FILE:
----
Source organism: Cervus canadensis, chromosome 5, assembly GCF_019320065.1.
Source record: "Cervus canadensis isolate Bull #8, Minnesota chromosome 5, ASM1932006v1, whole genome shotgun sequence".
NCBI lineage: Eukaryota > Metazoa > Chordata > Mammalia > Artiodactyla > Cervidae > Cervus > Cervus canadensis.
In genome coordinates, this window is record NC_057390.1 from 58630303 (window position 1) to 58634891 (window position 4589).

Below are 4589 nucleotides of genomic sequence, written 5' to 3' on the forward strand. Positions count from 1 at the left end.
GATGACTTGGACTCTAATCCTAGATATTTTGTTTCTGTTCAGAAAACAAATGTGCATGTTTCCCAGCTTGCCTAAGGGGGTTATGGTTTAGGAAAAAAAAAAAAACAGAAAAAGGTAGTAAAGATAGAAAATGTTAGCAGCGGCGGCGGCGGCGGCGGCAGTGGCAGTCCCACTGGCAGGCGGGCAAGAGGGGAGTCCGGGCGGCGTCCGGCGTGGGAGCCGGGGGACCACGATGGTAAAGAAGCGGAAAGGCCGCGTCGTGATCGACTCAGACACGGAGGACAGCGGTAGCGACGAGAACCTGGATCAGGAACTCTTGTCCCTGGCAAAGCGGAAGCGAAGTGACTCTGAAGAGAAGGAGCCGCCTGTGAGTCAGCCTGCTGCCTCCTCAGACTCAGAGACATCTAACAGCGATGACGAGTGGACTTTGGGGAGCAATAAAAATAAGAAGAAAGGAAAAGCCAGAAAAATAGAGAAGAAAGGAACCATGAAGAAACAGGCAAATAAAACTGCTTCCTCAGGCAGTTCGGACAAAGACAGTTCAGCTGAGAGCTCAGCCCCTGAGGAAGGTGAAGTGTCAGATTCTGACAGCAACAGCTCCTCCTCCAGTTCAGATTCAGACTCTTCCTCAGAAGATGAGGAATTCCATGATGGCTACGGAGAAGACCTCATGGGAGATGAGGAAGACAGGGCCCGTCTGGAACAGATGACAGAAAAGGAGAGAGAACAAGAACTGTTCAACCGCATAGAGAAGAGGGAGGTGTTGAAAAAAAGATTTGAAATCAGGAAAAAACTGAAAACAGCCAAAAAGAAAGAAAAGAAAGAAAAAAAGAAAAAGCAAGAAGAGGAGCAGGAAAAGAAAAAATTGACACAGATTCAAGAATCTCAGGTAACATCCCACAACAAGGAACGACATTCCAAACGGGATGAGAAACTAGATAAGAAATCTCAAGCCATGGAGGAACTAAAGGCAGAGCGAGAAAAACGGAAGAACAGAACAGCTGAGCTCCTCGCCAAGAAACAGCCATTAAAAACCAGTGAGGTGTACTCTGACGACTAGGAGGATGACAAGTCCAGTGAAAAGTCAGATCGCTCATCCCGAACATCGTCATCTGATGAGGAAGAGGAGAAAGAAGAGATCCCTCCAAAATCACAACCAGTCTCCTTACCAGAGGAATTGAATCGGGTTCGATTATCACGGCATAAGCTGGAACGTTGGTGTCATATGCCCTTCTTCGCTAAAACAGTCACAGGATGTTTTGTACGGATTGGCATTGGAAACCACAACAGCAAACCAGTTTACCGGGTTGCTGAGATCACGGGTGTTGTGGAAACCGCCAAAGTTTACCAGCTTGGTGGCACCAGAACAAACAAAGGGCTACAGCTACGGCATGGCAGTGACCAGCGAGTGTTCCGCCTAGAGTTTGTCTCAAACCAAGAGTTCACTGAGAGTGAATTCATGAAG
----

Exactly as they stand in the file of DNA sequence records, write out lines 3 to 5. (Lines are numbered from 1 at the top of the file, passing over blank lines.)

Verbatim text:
NCBI lineage: Eukaryota > Metazoa > Chordata > Mammalia > Artiodactyla > Cervidae > Cervus > Cervus canadensis.
In genome coordinates, this window is record NC_057390.1 from 58630303 (window position 1) to 58634891 (window position 4589).

Below are 4589 nucleotides of genomic sequence, written 5' to 3' on the forward strand. Positions count from 1 at the left end.